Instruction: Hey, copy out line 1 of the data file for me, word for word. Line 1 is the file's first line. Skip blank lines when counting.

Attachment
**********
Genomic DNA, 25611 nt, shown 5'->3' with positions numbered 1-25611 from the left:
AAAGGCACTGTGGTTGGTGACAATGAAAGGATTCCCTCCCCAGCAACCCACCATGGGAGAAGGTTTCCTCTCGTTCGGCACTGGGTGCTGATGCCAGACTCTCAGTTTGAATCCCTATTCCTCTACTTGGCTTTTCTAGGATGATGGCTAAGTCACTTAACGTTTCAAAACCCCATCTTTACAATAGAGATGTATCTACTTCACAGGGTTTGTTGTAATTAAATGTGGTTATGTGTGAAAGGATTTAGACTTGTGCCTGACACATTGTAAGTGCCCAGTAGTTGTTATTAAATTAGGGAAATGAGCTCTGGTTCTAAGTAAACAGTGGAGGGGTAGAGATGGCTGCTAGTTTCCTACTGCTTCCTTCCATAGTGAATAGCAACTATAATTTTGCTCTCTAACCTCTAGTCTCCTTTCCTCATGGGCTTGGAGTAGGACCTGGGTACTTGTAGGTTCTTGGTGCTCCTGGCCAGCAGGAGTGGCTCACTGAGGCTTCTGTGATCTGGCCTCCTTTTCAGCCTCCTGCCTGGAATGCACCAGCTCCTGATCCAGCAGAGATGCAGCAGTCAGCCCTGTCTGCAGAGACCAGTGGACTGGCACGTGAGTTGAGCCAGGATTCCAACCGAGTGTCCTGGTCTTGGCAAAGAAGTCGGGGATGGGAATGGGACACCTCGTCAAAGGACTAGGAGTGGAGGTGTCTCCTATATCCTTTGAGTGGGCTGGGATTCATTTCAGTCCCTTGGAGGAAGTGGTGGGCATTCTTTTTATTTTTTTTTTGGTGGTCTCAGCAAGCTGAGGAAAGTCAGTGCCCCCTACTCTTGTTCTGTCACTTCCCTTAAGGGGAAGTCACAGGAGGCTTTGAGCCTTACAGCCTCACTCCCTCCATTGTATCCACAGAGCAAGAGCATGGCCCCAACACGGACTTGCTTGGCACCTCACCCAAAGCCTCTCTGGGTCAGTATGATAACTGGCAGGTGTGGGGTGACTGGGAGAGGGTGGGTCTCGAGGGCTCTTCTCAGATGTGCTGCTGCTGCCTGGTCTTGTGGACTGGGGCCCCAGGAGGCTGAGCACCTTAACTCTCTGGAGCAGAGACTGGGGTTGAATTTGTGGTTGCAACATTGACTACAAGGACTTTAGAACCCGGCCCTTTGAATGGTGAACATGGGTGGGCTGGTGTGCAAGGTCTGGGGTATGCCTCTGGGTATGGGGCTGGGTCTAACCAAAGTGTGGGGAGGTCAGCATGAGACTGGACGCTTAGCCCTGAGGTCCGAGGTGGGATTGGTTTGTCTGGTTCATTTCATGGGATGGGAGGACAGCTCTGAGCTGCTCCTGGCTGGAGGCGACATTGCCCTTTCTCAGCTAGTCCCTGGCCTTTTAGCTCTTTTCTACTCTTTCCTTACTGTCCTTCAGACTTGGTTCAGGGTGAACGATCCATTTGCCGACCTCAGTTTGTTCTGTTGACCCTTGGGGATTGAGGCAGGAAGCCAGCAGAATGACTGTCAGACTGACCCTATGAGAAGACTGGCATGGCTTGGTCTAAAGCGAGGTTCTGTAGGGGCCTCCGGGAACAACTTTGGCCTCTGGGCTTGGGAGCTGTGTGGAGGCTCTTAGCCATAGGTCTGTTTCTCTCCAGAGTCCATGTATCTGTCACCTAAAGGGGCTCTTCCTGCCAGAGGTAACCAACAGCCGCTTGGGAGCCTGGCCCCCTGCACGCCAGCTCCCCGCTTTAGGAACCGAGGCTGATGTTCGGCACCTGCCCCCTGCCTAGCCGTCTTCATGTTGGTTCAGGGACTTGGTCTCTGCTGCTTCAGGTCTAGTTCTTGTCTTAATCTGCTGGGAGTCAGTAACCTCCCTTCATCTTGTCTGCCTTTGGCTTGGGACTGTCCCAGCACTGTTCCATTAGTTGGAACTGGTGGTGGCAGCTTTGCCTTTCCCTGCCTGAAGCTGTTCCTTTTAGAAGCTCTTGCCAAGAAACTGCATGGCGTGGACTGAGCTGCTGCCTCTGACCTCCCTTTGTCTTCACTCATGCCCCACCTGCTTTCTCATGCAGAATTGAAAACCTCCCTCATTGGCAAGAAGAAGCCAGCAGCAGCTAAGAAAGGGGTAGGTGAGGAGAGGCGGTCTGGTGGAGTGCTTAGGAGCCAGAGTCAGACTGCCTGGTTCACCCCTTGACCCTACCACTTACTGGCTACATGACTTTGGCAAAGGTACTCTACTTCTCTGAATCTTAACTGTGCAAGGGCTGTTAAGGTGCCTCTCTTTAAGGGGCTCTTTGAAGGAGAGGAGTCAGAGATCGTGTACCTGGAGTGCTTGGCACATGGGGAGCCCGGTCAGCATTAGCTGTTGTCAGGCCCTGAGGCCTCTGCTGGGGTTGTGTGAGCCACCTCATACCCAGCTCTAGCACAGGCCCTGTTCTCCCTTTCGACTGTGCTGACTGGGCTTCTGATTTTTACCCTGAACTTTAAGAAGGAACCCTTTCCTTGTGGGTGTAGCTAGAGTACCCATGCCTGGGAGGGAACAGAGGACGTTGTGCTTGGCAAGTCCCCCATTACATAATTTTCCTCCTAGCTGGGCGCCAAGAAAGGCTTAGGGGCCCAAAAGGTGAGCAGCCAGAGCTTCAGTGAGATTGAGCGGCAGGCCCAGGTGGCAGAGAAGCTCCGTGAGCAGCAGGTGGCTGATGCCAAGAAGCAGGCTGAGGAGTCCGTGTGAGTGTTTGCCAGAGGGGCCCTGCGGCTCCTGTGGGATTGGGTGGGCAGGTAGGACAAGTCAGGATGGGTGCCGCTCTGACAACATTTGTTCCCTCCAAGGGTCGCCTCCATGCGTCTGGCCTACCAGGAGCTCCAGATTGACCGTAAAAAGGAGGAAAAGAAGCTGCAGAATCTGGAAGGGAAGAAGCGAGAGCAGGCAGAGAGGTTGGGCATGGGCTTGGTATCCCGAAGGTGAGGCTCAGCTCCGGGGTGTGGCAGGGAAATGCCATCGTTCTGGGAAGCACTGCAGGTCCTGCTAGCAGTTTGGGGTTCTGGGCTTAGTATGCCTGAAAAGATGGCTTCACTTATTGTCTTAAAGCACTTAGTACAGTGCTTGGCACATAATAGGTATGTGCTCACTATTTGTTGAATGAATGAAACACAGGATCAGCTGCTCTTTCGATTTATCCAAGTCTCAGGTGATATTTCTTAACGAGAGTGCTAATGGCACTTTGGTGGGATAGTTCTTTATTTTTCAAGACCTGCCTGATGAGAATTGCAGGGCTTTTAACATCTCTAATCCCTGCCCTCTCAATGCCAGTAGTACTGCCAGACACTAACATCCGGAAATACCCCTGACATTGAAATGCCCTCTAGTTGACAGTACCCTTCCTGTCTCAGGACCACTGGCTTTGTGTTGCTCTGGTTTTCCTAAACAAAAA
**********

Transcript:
Genomic DNA, 25611 nt, shown 5'->3' with positions numbered 1-25611 from the left: